Pennsylvania alt-rock giants Live made an emphatic return to London on Wednesday night to perform their first overseas show with new singer Chris Shinn.
The picturesque Koko in Camden provided the backdrop to fans curious to see whether Shinn (previously with Unified Theory) could replicate the unique persona, voice and legacy of original lead singer Ed Kowalczyk.
The future of the band was left in turmoil in 2009 after Kowalczyk left the band he had fronted for nearly 20 years. A bitter legal dispute followed concerning copyrights of songs, royalties and even use of the band’s name.
Kowalczyk was often portrayed in the press to be the villain of the piece. The remaining band members went so far as to form a new band, named ‘The Gracious Few’ – no doubt a direct dig at Ed’s acrimonious split from his long-time high-school friends.
After eventually recruiting Shinn to front the band, Live re-formed and have spent three years producing their brand new album entitled ‘The Turn’ – their first since 2006’s ‘Songs from Black Mountain’.
Dressed smartly in blue denim, a V-neck grey t-shirt and supporting more hair on his beard than Ed ever had on his head, Shinn unfortunately didn’t quite get off to the best of starts.
The crowd watched on a little uneasy as he nervously, almost painfully punched his way through “Pain Lies On The Riverside”. This was certainly no Ed. The question going through everyone’s mind though– was Chris good enough to sing the classics?
The fans needn’t have worried though as from the following song, Shinn made this concert his own.
“All Over You”, in complete contrast to the first song, was a rousing affair. Shinn had got rid of his acoustic guitar, took centre-stage and showed just what he could do with the mic. If one song instantly endeared Shinn to the fans, this was it.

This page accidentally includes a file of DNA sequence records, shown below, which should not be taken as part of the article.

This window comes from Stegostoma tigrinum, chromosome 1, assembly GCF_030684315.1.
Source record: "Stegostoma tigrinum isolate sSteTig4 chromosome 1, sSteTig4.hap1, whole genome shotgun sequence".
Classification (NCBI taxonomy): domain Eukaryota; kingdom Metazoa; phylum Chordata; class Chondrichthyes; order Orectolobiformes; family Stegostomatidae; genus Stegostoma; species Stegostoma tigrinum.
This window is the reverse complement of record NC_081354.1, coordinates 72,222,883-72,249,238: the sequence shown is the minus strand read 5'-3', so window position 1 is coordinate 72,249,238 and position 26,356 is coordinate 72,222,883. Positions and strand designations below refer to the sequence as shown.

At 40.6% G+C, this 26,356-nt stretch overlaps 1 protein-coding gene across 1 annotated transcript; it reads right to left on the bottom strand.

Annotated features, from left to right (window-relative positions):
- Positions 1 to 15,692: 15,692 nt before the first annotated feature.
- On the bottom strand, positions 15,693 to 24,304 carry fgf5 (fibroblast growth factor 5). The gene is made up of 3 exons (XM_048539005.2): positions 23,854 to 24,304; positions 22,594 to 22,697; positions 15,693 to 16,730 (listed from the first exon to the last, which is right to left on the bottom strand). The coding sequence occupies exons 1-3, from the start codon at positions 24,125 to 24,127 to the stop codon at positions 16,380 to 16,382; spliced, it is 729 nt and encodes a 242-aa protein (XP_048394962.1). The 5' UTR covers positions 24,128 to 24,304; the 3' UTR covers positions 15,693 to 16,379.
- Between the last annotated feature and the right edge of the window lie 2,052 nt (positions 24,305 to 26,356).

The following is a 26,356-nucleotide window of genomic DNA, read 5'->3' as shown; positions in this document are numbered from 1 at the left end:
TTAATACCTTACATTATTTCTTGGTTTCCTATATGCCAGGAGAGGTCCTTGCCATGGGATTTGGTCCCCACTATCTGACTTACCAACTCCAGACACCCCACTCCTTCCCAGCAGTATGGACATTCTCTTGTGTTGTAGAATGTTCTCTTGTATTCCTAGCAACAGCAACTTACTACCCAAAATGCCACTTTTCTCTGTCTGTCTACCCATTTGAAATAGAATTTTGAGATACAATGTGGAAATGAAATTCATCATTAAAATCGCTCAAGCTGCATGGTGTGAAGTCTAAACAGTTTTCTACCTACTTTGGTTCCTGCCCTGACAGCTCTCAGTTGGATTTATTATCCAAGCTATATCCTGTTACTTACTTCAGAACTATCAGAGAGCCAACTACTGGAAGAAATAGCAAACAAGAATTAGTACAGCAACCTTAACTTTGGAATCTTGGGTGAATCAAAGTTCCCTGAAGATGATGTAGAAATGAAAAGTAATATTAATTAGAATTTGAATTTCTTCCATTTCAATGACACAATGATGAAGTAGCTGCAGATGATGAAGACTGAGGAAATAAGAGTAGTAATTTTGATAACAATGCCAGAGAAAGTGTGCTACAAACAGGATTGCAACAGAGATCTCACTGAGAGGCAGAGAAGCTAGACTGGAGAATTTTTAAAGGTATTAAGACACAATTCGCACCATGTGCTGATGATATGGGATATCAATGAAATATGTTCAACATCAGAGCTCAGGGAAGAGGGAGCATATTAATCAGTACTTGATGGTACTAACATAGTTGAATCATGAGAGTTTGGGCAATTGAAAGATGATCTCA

The change in confidence was clear to see too as he delivered “Selling The Drama” with real poise and precision. Much more comfortable was the new album material from which the band treated us to four songs – “6310 Rogerton Dr”, “Siren’s Call” and new single “The Only Way Around Is Through”.
Shinn was at such ease now; he jumped into the crowd and sang his heart out amongst the fans. If this was Live’s way of winning over a sceptical crowd, Shinn had clearly won – especially with a wonderful rendition of “Freaks”.
Long-time stalwarts of the band Chad Taylor, Patrick Dahlheimer, Chad Gracey were in fine form too. Female fans screamed at the first few notes of the epic “Lightning Crashes” – a song that has always been close to my heart. If that was good then “The Dolphins Cry” brought the house down.
Earlier in the night, 90’s Brit-pop sensations Republica opened proceedings. Lead singer Saffron was in great form as she belted out classics such as ‘Drop Dead Gorgeous’ and the anthemic ‘Ready Yo Go’. It was a hugely entertaining set with more than a touch of nostalgia thrown in.
The night however belonged to Live.
The band are celebrating the 20 year anniversary of their classic 1994 album ‘Throwing Copper’ from which Shinn delivered amazing renditions of ‘Iris’, ‘Lakini’s Juice’ and ‘I Alone’. A huge standing ovation later – an encore of “White, Discussion” brought a fine end to a memorable evening.
If you thought Live without Ed Kowalczyk was doomed for failure, think again. The hugely impressive Chris Shinn showed there’s life in the old dog yet.
It may not be Live as we know it, but Live 2.0 are a fine band and a worthy chapter to their legacy.
Review by Vikram Sangar (@vsangar)
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